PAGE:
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How to lead a discovery interview about contract cheating

Contract cheating can be tricky to detect. In addition to examining the student’s work, it can be helpful to engage the student in a conversation about their learning. A guided discovery interview with the student can help you to understand what happened.


  • Document all of your communication with the student, including details about when and where the discovery interview is held. Ensure the student receives confirmation of these details in writing, even if you have made arrangements verbally with the student.
  • Take an approach that is exploratory, rather than accusatory.
  • Maintain a neutral tone of voice. Avoid showing anger.
  • Allow the student to have an opportunity to explain themselves.
  • Ensure the results of your discovery interview are documented.

Discovery interview questions and probes

  • Tell me about your work. Why did you choose this topic?
  • Tell me about your process for completing your assignment. How long did it take you?
  • Tell me about the sources you consulted when you did your assignment. Where did you find these sources? (Asking follow up questions such as: Which journals? Which books? Can allow you to further probe).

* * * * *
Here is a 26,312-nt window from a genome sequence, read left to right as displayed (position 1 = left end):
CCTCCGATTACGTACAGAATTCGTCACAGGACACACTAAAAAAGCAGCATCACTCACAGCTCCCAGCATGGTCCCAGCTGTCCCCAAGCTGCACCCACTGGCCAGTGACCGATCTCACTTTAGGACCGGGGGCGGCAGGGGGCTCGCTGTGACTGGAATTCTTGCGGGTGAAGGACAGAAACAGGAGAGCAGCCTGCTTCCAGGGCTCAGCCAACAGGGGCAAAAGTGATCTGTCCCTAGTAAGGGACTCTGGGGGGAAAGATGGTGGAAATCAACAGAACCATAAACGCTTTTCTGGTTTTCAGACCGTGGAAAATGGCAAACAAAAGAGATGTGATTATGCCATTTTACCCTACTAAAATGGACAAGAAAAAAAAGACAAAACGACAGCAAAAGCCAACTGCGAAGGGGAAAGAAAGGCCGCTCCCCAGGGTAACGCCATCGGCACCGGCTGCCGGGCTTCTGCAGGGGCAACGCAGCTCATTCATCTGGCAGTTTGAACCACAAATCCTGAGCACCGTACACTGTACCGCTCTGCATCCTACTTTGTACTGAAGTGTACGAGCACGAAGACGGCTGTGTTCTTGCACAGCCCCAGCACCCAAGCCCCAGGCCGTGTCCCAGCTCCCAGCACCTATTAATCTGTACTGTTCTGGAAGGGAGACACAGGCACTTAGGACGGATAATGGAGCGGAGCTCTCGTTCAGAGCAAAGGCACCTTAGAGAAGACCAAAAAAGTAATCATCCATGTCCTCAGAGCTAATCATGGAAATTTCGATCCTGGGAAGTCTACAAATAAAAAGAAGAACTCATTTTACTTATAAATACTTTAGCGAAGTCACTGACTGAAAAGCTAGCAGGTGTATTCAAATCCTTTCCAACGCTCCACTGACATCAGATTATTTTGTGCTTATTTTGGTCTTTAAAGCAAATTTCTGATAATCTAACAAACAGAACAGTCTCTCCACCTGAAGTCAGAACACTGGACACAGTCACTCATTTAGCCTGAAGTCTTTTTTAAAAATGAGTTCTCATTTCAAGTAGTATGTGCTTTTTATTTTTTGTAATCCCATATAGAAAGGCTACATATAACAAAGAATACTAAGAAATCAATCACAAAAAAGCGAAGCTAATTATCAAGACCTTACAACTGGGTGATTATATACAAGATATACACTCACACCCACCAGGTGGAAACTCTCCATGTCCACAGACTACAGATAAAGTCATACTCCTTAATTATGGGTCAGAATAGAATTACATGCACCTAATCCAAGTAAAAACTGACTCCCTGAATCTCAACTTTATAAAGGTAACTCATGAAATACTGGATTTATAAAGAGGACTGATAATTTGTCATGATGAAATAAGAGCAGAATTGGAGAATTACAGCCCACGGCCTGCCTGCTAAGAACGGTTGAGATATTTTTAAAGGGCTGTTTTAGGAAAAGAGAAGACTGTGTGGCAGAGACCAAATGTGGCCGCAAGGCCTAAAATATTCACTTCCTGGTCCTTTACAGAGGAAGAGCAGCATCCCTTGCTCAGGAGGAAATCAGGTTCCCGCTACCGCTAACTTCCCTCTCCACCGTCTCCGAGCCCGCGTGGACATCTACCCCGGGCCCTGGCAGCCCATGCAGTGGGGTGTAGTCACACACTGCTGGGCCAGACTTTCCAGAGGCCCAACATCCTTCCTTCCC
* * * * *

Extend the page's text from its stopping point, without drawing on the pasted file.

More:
• Why did you choose these particular sources? When you think back to the sources you read for this assignment, can you tell me verbally what your key learnings where from what you read?
  • We didn’t use (insert source here) in our class discussions at all and it wasn’t on our reading list. How did you find it? Why did you choose it?
  • Tell me about your conclusion. How did you arrive at this conclusion?
  • The assignment instructions ask for X, Y, Z. You addressed X, but not Y. How come?
  • Your work mentions these terms (insert terms here). Can you tell me verbally what these mean? • For coding assignments: What does this function do? How does this code work? What does this code make happen?
  • Is there anything else you want to tell me about your work?


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For more information: Sarah Elaine Eaton, University of Calgary –

Acknowledgements: This resource has been adapted with permission from one created by Margaret A. Toye, Bow Valley College, Calgary, Canada.